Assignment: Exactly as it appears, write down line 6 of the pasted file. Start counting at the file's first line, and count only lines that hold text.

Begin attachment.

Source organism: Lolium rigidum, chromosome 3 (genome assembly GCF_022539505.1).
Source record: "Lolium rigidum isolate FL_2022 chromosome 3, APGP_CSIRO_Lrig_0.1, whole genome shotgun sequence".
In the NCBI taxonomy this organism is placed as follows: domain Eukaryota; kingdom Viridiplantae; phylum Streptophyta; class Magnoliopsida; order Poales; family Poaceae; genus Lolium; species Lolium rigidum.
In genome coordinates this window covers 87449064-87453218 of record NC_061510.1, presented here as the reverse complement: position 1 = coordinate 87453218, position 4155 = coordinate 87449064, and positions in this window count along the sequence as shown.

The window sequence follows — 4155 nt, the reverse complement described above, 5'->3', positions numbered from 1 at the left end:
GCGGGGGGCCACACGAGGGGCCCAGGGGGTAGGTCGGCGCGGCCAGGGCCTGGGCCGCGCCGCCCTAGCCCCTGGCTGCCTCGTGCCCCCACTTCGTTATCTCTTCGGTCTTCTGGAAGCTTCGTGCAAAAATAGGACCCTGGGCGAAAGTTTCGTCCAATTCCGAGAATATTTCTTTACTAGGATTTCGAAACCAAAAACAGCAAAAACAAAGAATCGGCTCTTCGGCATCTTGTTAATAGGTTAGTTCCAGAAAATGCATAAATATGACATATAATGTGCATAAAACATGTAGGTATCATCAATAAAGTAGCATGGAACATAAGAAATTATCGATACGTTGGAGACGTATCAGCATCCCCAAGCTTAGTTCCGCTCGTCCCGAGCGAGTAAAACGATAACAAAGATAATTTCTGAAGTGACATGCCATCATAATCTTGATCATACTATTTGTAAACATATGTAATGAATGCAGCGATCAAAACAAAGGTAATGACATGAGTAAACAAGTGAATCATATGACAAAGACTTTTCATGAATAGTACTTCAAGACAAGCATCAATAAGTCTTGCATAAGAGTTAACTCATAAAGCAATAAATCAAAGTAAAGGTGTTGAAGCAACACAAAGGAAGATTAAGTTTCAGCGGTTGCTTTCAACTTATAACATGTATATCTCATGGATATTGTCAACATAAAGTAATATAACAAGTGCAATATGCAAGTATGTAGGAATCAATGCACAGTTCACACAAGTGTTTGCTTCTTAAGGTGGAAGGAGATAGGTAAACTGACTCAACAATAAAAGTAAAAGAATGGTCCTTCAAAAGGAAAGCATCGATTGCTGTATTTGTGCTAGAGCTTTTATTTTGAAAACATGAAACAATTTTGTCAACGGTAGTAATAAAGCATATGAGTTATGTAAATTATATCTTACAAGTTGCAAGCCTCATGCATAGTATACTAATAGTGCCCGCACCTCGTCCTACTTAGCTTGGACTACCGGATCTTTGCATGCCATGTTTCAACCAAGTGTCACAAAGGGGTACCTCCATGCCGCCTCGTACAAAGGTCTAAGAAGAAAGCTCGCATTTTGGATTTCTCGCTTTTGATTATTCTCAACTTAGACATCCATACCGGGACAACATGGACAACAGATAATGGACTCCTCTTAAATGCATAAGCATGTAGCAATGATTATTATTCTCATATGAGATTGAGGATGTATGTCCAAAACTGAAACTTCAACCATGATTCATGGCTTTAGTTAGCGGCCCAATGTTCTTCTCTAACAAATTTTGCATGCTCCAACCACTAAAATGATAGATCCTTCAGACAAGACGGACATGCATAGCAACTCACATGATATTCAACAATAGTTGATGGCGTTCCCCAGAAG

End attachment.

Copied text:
GCGGGGGGCCACACGAGGGGCCCAGGGGGTAGGTCGGCGCGGCCAGGGCCTGGGCCGCGCCGCCCTAGCCCCTGGCTGCCTCGTGCCCCCACTTCGTTATCTCTTCGGTCTTCTGGAAGCTTCGTGCAAAAATAGGACCCTGGGCGAAAGTTTCGTCCAATTCCGAGAATATTTCTTTACTAGGATTTCGAAACCAAAAACAGCAAAAACAAAGAATCGGCTCTTCGGCATCTTGTTAATAGGTTAGTTCCAGAAAATGCATAAATATGACATATAATGTGCATAAAACATGTAGGTATCATCAATAAAGTAGCATGGAACATAAGAAATTATCGATACGTTGGAGACGTATCAGCATCCCCAAGCTTAGTTCCGCTCGTCCCGAGCGAGTAAAACGATAACAAAGATAATTTCTGAAGTGACATGCCATCATAATCTTGATCATACTATTTGTAAACATATGTAATGAATGCAGCGATCAAAACAAAGGTAATGACATGAGTAAACAAGTGAATCATATGACAAAGACTTTTCATGAATAGTACTTCAAGACAAGCATCAATAAGTCTTGCATAAGAGTTAACTCATAAAGCAATAAATCAAAGTAAAGGTGTTGAAGCAACACAAAGGAAGATTAAGTTTCAGCGGTTGCTTTCAACTTATAACATGTATATCTCATGGATATTGTCAACATAAAGTAATATAACAAGTGCAATATGCAAGTATGTAGGAATCAATGCACAGTTCACACAAGTGTTTGCTTCTTAAGGTGGAAGGAGATAGGTAAACTGACTCAACAATAAAAGTAAAAGAATGGTCCTTCAAAAGGAAAGCATCGATTGCTGTATTTGTGCTAGAGCTTTTATTTTGAAAACATGAAACAATTTTGTCAACGGTAGTAATAAAGCATATGAGTTATGTAAATTATATCTTACAAGTTGCAAGCCTCATGCATAGTATACTAATAGTGCCCGCACCTCGTCCTACTTAGCTTGGACTACCGGATCTTTGCATGCCATGTTTCAACCAAGTGTCACAAAGGGGTACCTCCATGCCGCCTCGTACAAAGGTCTAAGAAGAAAGCTCGCATTTTGGATTTCTCGCTTTTGATTATTCTCAACTTAGACATCCATACCGGGACAACATGGACAACAGATAATGGACTCCTCTTAAATGCATAAGCATGTAGCAATGATTATTATTCTCATATGAGATTGAGGATGTATGTCCAAAACTGAAACTTCAACCATGATTCATGGCTTTAGTTAGCGGCCCAATGTTCTTCTCTAACAAATTTTGCATGCTCCAACCACTAAAATGATAGATCCTTCAGACAAGACGGACATGCATAGCAACTCACATGATATTCAACAATAGTTGATGGCGTTCCCCAGAAG